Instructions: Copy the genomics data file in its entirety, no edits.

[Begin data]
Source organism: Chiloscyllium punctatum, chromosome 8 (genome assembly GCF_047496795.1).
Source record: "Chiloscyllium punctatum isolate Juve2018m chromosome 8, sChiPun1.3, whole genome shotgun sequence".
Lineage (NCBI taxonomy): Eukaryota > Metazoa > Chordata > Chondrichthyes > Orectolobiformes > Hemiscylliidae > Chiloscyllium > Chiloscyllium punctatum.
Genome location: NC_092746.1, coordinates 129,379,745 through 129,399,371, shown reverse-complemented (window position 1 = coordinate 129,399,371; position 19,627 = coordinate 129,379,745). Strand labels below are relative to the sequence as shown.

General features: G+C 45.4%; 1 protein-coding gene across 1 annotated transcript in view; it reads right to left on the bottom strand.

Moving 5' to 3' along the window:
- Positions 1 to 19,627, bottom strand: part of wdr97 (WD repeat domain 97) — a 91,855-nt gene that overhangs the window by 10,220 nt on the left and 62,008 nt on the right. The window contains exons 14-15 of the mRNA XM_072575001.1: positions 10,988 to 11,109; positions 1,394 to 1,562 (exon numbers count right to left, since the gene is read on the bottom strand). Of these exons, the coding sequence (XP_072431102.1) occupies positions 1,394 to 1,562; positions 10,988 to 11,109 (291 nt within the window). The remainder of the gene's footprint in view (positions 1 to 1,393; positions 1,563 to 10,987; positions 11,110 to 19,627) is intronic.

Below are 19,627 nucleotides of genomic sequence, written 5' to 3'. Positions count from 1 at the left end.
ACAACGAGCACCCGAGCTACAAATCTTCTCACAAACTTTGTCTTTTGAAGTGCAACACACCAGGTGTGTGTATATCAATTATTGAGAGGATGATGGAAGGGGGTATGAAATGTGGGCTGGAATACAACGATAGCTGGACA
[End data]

Source organism: Chiloscyllium punctatum, chromosome 8 (genome assembly GCF_047496795.1).
Source record: "Chiloscyllium punctatum isolate Juve2018m chromosome 8, sChiPun1.3, whole genome shotgun sequence".
Lineage (NCBI taxonomy): Eukaryota > Metazoa > Chordata > Chondrichthyes > Orectolobiformes > Hemiscylliidae > Chiloscyllium > Chiloscyllium punctatum.
Genome location: NC_092746.1, coordinates 129,379,745 through 129,399,371, shown reverse-complemented (window position 1 = coordinate 129,399,371; position 19,627 = coordinate 129,379,745). Strand labels below are relative to the sequence as shown.

General features: G+C 45.4%; 1 protein-coding gene across 1 annotated transcript in view; it reads right to left on the bottom strand.

Moving 5' to 3' along the window:
- Positions 1 to 19,627, bottom strand: part of wdr97 (WD repeat domain 97) — a 91,855-nt gene that overhangs the window by 10,220 nt on the left and 62,008 nt on the right. The window contains exons 14-15 of the mRNA XM_072575001.1: positions 10,988 to 11,109; positions 1,394 to 1,562 (exon numbers count right to left, since the gene is read on the bottom strand). Of these exons, the coding sequence (XP_072431102.1) occupies positions 1,394 to 1,562; positions 10,988 to 11,109 (291 nt within the window). The remainder of the gene's footprint in view (positions 1 to 1,393; positions 1,563 to 10,987; positions 11,110 to 19,627) is intronic.

Below are 19,627 nucleotides of genomic sequence, written 5' to 3'. Positions count from 1 at the left end.
ACAACGAGCACCCGAGCTACAAATCTTCTCACAAACTTTGTCTTTTGAAGTGCAACACACCAGGTGTGTGTATATCAATTATTGAGAGGATGATGGAAGGGGGTATGAAATGTGGGCTGGAATACAACGATAGCTGGACA